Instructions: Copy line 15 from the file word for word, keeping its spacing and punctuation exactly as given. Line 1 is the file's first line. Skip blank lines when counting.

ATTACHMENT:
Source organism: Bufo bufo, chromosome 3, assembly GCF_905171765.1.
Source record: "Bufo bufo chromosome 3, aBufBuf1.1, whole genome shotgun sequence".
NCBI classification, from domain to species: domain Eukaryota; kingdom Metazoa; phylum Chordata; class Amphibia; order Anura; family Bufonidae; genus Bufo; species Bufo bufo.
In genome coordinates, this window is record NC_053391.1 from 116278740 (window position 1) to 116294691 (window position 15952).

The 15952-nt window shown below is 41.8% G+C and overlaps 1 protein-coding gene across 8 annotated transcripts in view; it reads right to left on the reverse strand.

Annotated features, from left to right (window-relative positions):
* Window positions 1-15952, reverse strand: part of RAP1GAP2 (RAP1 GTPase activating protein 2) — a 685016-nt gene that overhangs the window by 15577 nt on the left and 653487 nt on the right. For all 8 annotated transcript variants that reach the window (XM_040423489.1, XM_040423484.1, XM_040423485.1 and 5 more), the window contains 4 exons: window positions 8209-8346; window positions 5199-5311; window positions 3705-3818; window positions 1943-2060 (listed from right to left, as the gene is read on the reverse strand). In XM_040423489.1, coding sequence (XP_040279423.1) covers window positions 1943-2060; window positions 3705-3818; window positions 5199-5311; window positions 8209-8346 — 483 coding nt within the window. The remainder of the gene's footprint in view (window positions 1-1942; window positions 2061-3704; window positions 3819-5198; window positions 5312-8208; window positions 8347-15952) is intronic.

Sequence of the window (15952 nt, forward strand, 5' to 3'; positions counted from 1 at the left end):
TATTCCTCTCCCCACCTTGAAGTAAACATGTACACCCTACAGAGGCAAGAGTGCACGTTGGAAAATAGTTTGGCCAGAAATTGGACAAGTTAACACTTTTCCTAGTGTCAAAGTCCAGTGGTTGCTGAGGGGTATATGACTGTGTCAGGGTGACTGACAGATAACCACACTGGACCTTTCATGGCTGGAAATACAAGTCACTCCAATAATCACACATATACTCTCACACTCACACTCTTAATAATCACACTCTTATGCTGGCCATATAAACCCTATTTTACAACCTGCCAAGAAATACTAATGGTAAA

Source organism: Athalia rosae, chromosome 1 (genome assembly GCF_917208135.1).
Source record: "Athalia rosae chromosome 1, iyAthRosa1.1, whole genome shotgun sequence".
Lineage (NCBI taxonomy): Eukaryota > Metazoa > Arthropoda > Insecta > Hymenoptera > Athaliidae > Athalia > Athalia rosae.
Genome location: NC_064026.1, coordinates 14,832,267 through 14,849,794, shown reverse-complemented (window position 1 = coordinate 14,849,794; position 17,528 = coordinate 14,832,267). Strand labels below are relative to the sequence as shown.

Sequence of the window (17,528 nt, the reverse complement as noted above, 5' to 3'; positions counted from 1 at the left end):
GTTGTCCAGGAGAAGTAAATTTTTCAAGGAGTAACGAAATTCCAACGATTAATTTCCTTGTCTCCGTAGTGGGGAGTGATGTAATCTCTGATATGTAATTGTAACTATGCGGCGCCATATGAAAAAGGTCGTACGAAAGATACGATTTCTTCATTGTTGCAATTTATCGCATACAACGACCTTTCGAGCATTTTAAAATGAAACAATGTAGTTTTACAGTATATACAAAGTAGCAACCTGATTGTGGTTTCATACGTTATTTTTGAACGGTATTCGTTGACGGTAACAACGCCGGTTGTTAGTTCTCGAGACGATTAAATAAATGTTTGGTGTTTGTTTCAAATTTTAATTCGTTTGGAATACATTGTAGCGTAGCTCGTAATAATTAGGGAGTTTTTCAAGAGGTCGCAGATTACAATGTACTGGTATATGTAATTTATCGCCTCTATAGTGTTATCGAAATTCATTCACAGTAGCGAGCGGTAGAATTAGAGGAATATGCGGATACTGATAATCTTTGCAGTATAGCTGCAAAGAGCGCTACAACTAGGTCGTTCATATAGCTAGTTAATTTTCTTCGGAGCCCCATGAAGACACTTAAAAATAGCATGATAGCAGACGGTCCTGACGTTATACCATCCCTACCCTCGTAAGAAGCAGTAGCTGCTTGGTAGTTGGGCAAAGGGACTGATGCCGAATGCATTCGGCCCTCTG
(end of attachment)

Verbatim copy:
GTTGTCCAGGAGAAGTAAATTTTTCAAGGAGTAACGAAATTCCAACGATTAATTTCCTTGTCTCCGTAGTGGGGAGTGATGTAATCTCTGATATGTAATTGTAACTATGCGGCGCCATATGAAAAAGGTCGTACGAAAGATACGATTTCTTCATTGTTGCAATTTATCGCATACAACGACCTTTCGAGCATTTTAAAATGAAACAATGTAGTTTTACAGTATATACAAAGTAGCAACCTGATTGTGGTTTCATACGTTATTTTTGAACGGTATTCGTTGACGGTAACAACGCCGGTTGTTAGTTCTCGAGACGATTAAATAAATGTTTGGTGTTTGTTTCAAATTTTAATTCGTTTGGAATACATTGTAGCGTAGCTCGTAATAATTAGGGAGTTTTTCAAGAGGTCGCAGATTACAATGTACTGGTATATGTAATTTATCGCCTCTATAGTGTTATCGAAATTCATTCACAGTAGCGAGCGGTAGAATTAGAGGAATATGCGGATACTGATAATCTTTGCAGTATAGCTGCAAAGAGCGCTACAACTAGGTCGTTCATATAGCTAGTTAATTTTCTTCGGAGCCCCATGAAGACACTTAAAAATAGCATGATAGCAGACGGTCCTGACGTTATACCATCCCTACCCTCGTAAGAAGCAGTAGCTGCTTGGTAGTTGGGCAAAGGGACTGATGCCGAATGCATTCGGCCCTCTG